We are beyond the point where a quarter point rate cut will achieve anything. Nor will it help to launch a fresh round of "temporary and limited" bond purchases - to use the self-defeating language that Mr Draghi is forced to utter.
The only issue that matters at this late stage is whether Germany is willing to let the ECB step up to its responsibility as a global central bank after two years of ideological posturing and take all risk of sovereign default in Spain and Italy off the table - which it can do easily enough once it stops playing politics and obeys the “financial stability” clause (Article 127) of the Lisbon Treaty.
That is to say, whether Latin states are willing to mobilize their majority power on the ECB’s council to force a change in policy over German protest, or lamely let themselves be picked off one by one in serial disasters like the death of the Gold Standard in 1931.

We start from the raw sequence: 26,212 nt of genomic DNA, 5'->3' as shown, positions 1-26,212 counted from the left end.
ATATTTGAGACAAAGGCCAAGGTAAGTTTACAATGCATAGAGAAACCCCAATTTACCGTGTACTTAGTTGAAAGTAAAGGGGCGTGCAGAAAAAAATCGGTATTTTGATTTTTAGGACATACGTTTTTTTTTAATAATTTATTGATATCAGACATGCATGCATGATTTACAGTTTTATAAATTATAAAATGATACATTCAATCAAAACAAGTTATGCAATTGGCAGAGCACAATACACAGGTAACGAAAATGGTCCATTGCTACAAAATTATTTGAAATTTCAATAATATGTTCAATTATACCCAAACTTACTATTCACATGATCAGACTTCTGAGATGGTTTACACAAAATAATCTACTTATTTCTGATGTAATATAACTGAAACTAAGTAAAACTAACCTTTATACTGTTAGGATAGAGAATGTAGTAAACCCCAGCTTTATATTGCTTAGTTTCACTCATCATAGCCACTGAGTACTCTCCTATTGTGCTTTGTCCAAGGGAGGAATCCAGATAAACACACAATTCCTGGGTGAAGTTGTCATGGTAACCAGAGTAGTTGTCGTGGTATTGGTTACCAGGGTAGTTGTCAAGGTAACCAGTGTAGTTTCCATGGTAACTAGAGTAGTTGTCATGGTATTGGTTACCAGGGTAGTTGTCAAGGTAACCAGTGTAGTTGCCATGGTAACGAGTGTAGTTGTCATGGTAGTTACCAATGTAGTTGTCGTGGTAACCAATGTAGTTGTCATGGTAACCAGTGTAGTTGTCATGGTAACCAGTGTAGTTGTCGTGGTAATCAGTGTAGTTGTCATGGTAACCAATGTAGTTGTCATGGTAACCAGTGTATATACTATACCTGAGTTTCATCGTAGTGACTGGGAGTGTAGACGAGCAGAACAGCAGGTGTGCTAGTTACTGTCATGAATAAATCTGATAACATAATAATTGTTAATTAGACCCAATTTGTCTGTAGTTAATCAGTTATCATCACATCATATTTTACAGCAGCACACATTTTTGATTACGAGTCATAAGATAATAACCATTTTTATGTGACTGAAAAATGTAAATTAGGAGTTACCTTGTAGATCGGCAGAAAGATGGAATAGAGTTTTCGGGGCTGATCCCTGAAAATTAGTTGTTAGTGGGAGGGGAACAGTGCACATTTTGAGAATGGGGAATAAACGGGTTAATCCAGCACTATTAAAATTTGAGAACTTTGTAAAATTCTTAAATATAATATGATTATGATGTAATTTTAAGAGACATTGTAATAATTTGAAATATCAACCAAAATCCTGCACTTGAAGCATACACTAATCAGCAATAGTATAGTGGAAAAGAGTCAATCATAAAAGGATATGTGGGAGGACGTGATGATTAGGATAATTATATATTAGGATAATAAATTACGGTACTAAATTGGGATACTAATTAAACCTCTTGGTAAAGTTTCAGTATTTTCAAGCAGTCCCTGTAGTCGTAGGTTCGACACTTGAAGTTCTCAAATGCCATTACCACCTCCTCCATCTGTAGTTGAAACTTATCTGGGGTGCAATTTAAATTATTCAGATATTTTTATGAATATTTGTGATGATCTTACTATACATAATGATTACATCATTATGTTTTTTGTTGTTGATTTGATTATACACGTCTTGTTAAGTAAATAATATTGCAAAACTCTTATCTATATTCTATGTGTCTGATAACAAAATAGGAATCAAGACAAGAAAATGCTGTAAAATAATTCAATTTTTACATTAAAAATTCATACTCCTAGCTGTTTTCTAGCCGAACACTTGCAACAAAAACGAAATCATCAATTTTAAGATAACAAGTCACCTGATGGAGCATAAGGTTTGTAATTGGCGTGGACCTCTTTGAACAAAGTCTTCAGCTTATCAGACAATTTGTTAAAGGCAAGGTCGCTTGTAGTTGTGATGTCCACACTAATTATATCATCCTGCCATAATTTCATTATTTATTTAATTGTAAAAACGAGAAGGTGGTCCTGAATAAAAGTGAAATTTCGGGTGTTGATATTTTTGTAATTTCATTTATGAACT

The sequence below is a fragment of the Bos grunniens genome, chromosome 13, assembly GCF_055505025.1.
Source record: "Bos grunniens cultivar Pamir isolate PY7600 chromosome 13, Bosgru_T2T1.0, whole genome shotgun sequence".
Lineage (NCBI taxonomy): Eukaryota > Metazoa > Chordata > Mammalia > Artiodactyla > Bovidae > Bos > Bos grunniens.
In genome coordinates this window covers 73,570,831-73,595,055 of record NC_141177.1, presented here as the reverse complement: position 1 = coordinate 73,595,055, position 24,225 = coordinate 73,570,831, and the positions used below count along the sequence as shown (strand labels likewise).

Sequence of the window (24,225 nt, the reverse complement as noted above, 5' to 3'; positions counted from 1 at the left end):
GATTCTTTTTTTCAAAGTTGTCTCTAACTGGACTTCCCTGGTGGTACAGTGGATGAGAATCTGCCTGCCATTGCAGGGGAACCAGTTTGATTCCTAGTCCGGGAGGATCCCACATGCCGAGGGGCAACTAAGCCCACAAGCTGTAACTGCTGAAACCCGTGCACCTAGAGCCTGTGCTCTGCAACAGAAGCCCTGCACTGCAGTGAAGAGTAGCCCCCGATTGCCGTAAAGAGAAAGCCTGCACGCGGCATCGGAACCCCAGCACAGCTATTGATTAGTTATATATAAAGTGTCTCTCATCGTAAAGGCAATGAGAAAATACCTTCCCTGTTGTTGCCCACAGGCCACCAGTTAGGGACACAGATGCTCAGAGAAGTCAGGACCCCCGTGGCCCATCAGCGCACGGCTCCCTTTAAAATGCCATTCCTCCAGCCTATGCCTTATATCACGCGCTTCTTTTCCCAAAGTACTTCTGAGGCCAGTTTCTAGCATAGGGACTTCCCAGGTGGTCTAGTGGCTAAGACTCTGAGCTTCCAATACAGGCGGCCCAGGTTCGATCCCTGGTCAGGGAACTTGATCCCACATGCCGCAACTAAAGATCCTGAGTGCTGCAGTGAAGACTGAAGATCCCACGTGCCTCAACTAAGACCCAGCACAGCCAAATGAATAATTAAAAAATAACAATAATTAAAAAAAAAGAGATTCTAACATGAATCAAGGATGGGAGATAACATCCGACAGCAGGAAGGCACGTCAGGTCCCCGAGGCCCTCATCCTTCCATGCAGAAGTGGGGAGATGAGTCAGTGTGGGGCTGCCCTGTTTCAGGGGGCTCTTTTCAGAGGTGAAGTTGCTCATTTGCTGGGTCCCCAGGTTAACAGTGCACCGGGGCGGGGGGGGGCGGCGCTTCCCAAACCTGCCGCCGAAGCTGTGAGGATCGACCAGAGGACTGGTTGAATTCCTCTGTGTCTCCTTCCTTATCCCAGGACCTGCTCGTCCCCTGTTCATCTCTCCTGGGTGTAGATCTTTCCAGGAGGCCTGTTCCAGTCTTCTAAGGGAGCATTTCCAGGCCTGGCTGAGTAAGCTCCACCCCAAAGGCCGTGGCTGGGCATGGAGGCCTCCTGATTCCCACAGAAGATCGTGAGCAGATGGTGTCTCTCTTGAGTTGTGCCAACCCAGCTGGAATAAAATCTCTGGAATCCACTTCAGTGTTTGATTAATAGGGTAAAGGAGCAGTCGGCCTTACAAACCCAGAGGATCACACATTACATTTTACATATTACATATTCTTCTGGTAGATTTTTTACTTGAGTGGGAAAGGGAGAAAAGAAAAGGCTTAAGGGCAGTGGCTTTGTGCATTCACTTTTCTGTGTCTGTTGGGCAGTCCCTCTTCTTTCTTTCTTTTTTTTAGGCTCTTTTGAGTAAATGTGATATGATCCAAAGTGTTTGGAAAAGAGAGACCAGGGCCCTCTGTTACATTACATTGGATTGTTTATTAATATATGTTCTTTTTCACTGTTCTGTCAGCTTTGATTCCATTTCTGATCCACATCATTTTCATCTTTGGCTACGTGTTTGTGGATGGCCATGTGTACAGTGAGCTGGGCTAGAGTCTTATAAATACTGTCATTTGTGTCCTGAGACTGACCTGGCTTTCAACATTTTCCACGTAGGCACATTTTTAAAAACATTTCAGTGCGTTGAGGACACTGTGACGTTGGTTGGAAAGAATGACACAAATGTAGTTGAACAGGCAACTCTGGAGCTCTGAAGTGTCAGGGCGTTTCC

Failure to halt a full-blown debt debacle in Spain and Italy at this delicate juncture - with China, India and Brazil by now in the grip of a broken credit cycle and the US on the cusp of fresh recession even before the “fiscal cliff” hits - would tip the entire global system into a downward spin, triggering the sort of feedback loop that caused such havoc in late 2008.
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